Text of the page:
Preventing falls and improving function in older Australians
More than 60% of people living with dementia fall each year in their own home, resulting in injury, immobility, loss of independence and more rapid transition into residential aged care.
The CDPC project “Understanding risk and preventing falls and functional decline in older people with cognitive impairment” has identified several novel fall risk factors for older people living with dementia in the community.
The project, said research manager Dr Morag Taylor, has enabled the team to further their understanding of factors that contribute to fall risk in community-dwelling older people with dementia.
“For example, we identified that increased white matter hyperintensity volume predicts falls and is associated with poorer cognitive and physical function. White matter hyperintensities are small white areas on Magnetic Resonance Imaging (MRI) that are thought to be due to changes in the blood vessels in the brain,” she said.
The project also demonstrated that physical inactivity and decline in cognitive ability in areas such as problem solving and managing life tasks (executive function) were associated with physical decline and falls in a sample of older people that included people with dementia.
In another project, individuals with dementia and poorer executive function, were less active and had physical impairments when compared to individuals with dementia and better executive function. These findings highlight potential fall risk assessment strategies, as well as opportunities for targeted interventions.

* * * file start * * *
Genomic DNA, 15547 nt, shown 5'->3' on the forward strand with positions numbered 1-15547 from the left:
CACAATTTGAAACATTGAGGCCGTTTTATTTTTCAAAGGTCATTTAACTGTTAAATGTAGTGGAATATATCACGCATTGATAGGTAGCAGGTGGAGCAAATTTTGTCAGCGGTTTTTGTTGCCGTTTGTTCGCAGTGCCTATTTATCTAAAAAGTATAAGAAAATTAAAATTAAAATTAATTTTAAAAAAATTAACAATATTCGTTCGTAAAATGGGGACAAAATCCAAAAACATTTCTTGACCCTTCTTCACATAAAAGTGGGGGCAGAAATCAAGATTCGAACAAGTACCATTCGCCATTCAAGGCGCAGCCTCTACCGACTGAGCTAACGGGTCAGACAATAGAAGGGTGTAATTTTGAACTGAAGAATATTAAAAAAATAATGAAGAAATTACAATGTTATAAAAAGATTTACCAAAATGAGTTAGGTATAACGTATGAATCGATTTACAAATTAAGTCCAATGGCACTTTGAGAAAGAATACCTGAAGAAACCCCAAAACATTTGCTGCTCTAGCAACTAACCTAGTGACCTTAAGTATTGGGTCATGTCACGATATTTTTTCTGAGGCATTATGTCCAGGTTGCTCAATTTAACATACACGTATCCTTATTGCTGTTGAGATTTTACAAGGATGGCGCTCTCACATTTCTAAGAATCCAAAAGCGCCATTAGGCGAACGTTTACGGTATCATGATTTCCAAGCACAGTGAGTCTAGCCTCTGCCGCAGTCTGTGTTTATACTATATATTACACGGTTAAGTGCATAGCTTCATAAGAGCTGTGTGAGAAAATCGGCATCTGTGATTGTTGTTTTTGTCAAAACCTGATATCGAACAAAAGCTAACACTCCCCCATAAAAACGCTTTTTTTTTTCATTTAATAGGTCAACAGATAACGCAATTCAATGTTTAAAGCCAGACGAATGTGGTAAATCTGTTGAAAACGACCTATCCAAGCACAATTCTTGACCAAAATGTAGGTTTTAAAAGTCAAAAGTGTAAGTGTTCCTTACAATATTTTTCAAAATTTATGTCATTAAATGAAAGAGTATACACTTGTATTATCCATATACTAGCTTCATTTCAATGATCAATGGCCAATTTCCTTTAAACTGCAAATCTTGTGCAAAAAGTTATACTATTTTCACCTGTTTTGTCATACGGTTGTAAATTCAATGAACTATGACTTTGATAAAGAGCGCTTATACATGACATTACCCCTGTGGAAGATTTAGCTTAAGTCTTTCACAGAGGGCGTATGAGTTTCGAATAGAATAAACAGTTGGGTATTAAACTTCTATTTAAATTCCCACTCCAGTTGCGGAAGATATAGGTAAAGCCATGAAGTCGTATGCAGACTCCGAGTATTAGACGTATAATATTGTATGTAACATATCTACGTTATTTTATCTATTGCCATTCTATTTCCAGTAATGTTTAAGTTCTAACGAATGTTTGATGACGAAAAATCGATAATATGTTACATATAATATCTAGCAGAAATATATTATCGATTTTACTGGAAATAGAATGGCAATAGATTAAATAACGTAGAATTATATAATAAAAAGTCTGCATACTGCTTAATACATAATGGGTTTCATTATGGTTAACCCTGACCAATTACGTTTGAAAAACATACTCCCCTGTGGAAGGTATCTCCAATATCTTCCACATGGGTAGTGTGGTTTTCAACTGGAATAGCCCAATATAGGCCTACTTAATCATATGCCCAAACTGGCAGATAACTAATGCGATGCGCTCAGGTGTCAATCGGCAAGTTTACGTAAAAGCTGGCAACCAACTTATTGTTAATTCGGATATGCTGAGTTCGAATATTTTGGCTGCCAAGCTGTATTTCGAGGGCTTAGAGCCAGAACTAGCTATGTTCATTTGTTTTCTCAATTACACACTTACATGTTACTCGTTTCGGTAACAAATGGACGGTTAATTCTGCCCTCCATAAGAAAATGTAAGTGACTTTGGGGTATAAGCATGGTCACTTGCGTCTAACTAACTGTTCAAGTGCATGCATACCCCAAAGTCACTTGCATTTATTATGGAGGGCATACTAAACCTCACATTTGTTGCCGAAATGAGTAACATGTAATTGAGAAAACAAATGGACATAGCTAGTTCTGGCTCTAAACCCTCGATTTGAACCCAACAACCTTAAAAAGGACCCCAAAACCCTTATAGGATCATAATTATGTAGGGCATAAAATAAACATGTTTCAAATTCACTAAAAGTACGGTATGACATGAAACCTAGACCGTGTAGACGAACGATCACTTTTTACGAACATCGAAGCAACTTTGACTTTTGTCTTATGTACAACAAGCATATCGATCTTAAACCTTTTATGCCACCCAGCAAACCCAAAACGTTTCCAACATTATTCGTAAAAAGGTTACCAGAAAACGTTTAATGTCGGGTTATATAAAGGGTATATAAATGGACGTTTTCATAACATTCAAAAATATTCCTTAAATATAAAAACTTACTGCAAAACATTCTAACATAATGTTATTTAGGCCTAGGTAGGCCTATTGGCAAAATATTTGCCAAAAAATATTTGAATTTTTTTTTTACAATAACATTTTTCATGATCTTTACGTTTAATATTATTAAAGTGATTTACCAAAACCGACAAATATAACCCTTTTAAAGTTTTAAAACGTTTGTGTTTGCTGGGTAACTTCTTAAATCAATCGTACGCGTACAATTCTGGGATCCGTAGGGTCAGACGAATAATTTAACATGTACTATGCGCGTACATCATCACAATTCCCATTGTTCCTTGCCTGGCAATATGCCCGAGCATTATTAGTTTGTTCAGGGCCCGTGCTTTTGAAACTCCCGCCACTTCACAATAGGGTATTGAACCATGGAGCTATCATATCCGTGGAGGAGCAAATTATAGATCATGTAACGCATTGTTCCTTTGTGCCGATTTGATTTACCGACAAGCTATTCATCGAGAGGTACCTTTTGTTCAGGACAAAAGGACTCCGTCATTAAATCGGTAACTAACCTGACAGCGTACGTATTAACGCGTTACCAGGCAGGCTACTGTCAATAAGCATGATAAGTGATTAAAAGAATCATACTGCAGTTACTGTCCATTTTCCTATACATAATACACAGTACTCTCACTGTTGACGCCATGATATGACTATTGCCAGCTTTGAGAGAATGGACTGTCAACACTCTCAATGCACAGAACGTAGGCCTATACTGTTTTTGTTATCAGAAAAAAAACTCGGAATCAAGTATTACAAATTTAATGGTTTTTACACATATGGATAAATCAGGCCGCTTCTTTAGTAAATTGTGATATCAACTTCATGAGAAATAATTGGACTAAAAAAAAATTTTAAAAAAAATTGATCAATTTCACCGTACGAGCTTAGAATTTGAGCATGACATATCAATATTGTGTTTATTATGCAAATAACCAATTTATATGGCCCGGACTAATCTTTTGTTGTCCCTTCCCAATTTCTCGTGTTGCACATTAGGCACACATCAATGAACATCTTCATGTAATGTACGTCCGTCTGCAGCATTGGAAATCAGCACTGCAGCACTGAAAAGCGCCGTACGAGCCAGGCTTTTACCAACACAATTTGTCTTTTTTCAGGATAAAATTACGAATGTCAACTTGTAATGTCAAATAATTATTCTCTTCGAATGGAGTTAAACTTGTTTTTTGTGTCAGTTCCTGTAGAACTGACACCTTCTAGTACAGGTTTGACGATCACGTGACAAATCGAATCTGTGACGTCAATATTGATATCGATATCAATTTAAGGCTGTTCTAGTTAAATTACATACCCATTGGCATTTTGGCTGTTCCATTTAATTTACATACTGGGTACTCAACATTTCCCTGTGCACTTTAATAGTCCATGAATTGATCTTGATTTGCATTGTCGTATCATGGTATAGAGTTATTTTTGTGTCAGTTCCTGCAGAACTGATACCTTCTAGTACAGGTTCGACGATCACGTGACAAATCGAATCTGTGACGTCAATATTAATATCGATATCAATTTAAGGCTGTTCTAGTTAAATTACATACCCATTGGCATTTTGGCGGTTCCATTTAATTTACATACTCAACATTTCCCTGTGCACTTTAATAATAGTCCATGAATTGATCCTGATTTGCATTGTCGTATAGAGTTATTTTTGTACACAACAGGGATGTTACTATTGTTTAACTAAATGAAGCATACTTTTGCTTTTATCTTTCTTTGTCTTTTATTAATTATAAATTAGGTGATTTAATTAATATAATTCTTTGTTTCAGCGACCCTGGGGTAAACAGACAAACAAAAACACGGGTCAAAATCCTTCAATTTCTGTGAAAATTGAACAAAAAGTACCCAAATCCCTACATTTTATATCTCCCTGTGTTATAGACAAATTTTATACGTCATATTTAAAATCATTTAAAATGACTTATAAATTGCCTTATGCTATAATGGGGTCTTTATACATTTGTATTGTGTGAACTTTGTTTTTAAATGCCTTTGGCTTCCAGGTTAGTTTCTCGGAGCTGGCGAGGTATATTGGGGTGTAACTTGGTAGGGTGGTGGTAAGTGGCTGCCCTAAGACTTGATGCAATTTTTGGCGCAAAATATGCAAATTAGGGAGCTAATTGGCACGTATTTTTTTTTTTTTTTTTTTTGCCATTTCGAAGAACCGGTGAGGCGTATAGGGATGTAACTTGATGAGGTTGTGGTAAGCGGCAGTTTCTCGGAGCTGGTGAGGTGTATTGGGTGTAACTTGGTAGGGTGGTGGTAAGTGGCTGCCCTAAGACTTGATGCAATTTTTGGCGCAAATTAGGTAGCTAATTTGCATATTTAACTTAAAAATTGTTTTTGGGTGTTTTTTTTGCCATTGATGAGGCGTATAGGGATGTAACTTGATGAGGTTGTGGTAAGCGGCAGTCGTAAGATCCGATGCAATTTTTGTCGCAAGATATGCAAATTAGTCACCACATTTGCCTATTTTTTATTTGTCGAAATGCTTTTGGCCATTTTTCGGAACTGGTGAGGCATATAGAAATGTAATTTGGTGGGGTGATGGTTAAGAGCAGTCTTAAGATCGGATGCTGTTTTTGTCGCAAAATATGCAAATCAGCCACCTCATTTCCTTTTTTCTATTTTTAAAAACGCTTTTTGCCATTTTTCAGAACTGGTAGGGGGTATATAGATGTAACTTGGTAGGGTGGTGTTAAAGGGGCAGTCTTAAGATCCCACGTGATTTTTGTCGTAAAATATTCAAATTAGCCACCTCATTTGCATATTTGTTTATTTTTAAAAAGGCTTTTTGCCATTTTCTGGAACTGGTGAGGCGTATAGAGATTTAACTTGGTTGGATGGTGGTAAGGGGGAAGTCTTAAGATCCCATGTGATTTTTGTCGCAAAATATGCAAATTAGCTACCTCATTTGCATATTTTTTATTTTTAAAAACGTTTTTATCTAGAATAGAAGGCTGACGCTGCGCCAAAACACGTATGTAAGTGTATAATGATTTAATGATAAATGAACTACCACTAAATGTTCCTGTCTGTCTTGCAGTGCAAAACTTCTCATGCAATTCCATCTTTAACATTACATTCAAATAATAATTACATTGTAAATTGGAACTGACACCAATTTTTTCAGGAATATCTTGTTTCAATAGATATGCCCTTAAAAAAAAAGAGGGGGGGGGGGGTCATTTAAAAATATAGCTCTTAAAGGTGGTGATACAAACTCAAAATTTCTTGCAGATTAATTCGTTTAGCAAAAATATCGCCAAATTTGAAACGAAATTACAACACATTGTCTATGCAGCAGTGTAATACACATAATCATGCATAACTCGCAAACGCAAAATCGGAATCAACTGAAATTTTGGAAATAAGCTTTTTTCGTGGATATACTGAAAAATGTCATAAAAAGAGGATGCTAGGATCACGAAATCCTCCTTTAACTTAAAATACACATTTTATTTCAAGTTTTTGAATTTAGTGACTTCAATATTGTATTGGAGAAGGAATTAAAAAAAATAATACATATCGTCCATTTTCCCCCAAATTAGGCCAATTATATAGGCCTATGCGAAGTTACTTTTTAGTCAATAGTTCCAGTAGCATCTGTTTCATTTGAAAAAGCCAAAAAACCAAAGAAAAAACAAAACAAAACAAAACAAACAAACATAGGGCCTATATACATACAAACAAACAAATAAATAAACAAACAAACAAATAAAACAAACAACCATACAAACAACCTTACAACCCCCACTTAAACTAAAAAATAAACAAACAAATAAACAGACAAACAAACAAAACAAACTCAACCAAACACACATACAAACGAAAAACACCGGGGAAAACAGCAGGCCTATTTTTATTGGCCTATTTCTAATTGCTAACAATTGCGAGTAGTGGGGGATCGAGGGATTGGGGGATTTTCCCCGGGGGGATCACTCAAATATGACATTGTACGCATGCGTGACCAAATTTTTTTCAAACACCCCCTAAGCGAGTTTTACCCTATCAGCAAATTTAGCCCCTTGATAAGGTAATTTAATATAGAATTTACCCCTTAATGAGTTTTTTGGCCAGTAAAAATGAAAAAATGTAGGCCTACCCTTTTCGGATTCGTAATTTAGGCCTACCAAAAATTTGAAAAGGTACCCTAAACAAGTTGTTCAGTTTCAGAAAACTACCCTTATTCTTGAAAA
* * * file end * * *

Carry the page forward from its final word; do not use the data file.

Exercise programs have the potential to improve physical, cognitive and psychological risk factors associated with falls in people with dementia. We trialled a six-month, carer-assisted, home-based exercise program for people with dementia and found that it improved balance, increased planned physical activity and reduced concern about falls.
However, adherence to the program declined during the study period, only 45% of the prescribed exercise sessions were completed and 52% of the participants enrolled were still exercising at study completion.
A program using iPads to deliver a tailored and progressive exercise program, StandingTall was then trialled to determine if using technology to deliver exercise in people with dementia was feasible and could improve adherence to exercise. StandingTall scored well on enjoyment, had acceptable usability and seemed feasible for older people with dementia and their carers. On average, participants were exercising for 65 minutes in week-12. A larger trial is now needed to establish whether this program can reduce falls and fall-related risk factors.
This three-year project has added considerably to the academic literature examining the link between physical ability, cognition, and falls in older people with dementia and highlights potential fall risk assessment strategies, as well as opportunities for targeted interventions.